1. Indeed! I’m actually very open with my children about money… I remember a few years ago I had seen an episode of Dr. Phil where he made this board with pictures and explained to children where all their parents money goes (mortgage/rent, hydro, groceries, etc.). He also told them that for the $400 i-Pod they want for Christmas, their parents could buy X amount of groceries and he had a dozen bags full of groceries. It was very visual for them. I did the same with my kids last winter and they understand much better now when I say that no, we can’t afford that right now, or we’ll have to save up for it.

  2. I know this sounds cruel, but years ago a friend told me he was “not happy at all” with his teenagers not being “more money conscientious”. So he made a list of everything it takes to “run the house” for a month. He showed them all the bills – water / sewer, gas, electric, grocery, TV (cable/satellite), cellphones, clothing, fast food, all incidentals (medical, parking, and anything else). He put it all together on a list, and divided it by 30, for 30 days in an average month. Then he said “this is what it costs to wake up every day, before you even get out of bed”. Then put in the extras – entertainment, etc. That was an “eye opener” to me (I had no kids at the time). Now that I have kids, I am making them more “aware” of what it takes to run a house, and they contribute to paying for their own toys (based on the situation, of course). This helps with “why you need to turn off the lights when you’re not in that room”, and other similar items as well. To actually show them the bills, know that doing laundry after 7 pm is cheaper than doing it during the daytime, etc. Thanks for your blogs – I don’t always get to reading them right away, but when I do – I learn things too.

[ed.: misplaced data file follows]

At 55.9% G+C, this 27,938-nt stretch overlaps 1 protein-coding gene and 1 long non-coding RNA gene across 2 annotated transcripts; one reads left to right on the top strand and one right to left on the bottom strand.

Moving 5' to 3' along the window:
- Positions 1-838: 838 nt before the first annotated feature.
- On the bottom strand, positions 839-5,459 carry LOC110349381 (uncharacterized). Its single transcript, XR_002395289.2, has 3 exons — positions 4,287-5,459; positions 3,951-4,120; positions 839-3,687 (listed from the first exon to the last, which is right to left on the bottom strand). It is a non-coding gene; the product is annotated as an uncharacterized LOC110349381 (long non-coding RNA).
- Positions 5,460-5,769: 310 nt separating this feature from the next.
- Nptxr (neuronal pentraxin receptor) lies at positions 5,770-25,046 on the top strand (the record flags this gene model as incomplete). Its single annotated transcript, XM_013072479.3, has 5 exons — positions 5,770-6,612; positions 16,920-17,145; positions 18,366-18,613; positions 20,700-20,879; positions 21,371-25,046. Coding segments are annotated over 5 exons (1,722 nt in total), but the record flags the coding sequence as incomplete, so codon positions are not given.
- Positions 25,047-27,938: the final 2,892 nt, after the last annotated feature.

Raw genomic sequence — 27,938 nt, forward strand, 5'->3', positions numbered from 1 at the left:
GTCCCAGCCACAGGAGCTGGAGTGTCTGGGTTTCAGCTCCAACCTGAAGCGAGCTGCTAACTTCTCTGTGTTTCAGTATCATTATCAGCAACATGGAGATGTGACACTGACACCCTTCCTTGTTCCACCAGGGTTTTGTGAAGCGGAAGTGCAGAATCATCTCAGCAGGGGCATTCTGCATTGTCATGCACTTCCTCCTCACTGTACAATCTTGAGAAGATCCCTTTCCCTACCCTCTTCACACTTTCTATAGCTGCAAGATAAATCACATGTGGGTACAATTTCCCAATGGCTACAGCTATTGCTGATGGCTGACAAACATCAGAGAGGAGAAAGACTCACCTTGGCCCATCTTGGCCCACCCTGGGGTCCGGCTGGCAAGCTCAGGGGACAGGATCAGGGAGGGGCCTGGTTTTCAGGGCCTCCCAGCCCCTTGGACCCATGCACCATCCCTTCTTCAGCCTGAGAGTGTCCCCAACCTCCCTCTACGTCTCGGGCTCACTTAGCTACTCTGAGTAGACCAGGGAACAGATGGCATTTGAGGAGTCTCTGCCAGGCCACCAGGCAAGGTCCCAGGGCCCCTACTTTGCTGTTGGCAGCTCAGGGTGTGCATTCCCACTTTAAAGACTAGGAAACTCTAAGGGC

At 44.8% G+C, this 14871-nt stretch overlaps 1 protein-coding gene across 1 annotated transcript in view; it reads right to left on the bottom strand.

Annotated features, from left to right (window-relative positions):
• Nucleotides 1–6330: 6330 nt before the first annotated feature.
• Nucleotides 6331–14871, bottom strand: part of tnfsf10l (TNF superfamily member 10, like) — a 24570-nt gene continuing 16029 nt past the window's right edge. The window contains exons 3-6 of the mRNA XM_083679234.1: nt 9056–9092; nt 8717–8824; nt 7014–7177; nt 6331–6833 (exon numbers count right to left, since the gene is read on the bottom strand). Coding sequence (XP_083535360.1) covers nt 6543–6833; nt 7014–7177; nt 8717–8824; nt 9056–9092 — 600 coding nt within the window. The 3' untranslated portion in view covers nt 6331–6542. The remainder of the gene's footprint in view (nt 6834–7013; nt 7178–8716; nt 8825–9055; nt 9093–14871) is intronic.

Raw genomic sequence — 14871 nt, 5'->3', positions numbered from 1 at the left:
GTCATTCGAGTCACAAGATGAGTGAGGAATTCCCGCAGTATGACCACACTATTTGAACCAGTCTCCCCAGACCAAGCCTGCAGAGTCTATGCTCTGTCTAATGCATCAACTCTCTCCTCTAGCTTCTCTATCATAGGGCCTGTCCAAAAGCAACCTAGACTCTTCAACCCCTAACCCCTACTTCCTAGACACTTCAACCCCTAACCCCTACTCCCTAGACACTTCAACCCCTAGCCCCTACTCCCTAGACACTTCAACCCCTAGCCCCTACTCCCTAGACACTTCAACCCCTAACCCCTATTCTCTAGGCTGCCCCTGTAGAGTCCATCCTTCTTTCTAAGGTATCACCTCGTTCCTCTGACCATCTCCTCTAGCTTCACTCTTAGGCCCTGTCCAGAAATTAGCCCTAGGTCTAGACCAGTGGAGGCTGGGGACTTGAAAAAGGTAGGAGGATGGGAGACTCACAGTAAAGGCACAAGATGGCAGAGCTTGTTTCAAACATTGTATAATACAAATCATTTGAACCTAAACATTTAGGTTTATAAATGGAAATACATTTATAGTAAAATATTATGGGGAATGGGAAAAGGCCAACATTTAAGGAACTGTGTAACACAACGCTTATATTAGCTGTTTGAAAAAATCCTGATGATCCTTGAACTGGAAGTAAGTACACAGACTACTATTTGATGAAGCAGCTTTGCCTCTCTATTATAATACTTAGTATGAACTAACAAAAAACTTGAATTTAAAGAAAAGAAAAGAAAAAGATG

• Thanks for the comment, Mara! That doesn’t sound cruel to me at all. At least those teens are now aware of the realities of life, as are your children. In my opinion, what would be cruel would be to send a young adult into the world to live on their own without a clue of what things actually cost. Talk about a hard life lesson! Better to learn those things in the safety of your parents’ home first before having to live them yourself for real.

  3. As much as I can, I make my kids aware of the expenses we have at home. In this manner they would know that there are other things to prioritize before Mom and Dad can get what they want.